New Barriers and Continuing Constraints
Edited by Jacqueline Scott, Rosemary Crompton and Clare Lyonette
Chapter 8: Family, Class and Gender ‘Strategies’ in Mothers’ Employment and Childcare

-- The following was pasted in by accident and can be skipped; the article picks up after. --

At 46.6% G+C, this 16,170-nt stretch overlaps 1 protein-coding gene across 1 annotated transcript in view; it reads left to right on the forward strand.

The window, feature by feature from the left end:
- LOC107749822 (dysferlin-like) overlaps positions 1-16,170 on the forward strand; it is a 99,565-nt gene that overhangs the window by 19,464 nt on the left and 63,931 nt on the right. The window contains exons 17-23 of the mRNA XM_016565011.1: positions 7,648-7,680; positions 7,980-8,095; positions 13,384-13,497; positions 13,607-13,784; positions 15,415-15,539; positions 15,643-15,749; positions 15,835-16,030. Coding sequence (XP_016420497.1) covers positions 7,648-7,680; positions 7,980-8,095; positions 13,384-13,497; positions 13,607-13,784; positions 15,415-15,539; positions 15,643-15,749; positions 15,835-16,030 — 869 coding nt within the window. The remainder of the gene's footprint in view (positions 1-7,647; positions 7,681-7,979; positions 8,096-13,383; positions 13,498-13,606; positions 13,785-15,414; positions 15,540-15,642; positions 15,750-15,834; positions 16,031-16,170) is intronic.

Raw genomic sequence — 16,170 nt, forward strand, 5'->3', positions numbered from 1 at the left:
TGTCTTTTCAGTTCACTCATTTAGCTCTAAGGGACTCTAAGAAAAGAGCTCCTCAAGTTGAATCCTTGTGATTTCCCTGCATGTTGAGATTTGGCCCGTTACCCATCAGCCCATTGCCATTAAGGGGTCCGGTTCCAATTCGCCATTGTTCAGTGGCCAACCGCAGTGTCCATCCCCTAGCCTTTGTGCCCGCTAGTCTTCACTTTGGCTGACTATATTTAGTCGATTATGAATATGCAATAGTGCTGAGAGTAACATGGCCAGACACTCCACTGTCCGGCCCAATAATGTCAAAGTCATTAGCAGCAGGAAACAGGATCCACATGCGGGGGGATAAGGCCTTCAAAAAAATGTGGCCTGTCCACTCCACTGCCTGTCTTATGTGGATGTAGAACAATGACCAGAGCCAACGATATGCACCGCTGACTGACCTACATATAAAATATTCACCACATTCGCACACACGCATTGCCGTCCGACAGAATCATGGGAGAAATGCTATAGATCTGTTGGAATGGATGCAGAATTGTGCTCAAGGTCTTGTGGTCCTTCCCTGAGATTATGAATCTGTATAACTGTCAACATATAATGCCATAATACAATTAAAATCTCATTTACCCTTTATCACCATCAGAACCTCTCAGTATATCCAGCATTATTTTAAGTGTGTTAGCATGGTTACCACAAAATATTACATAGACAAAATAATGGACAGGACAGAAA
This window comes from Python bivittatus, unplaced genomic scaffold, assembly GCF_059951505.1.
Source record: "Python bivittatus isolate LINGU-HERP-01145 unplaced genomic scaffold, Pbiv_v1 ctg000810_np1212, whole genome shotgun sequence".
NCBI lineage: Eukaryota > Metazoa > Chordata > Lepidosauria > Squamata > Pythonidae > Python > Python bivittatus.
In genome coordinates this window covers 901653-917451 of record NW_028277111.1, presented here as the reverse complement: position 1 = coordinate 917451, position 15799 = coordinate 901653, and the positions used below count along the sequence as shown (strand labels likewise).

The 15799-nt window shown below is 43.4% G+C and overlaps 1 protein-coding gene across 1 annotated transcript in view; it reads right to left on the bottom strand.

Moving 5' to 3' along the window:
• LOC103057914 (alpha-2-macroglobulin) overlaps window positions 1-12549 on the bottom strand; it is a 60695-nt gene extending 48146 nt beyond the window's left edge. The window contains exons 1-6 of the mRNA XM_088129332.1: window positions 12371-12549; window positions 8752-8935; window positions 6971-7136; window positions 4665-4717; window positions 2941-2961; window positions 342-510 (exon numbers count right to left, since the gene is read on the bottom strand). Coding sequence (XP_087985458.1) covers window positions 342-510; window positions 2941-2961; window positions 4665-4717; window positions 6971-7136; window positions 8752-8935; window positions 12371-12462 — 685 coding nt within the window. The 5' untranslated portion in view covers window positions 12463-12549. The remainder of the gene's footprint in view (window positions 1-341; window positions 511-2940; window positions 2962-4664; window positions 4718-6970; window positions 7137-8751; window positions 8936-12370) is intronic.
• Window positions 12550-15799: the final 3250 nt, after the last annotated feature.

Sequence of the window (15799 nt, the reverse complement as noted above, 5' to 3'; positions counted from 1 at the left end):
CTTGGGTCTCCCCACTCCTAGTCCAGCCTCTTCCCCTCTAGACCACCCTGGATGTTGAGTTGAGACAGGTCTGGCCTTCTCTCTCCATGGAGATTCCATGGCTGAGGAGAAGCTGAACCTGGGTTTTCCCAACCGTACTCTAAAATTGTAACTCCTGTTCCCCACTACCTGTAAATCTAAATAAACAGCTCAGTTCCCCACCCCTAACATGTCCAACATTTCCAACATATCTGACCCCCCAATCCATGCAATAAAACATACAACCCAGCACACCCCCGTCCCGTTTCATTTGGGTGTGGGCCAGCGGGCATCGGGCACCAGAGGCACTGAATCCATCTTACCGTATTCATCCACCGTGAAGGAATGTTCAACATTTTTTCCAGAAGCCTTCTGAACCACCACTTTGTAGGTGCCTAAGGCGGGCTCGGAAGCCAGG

Rosemary Crompton and Clare Lyonette INTRODUCTION: SOCIETAL INEQUALITIES: ORIGINS AND POLICIES As cross-national comparisons demonstrate, Britain is a highly unequal society, and indeed, class inequalities have considerably widened since the 1980s (Hills 2004). Sociologists with very different approaches to ‘class analysis’ would be in agreement on one important point – that the major ‘transmission belt’ for the reproduction of class inequalities is the family (Erikson and Goldthorpe 1993, Bourdieu 1996, Crompton 2006). However, there are important differences in emphasis. Whereas Goldthorpe (via the development of Rational Action Theory, RAT) has been emphatic that the ‘drivers’ of class reproduction via the educational system are entirely economic, Bourdieu and others influenced by his approach (such as Reay and Lucey 2003; Ball 2003) have also emphasised the parallel impact of cultural and social capital in the creation and reproduction of class habitus – ‘things to do or not to do, things to say or not to say, in relation to a probable upcoming future’ (Bourdieu, cited in Ball 2003: 16). In contrast to Goldthorpe’s approach, therefore, these authors emphasise that both economic and cultural factors are significant in the reproduction of class inequalities. In general, we would be in agreement with those who have emphasised the dual significance of economic and cultural factors in the reproduction of class inequalities (Crompton 2008). However, the question of the relative importance of one or the other factor is an important issue in policy debates. If class inequalities are seen as a ‘problem’ to be tackled, then the question...
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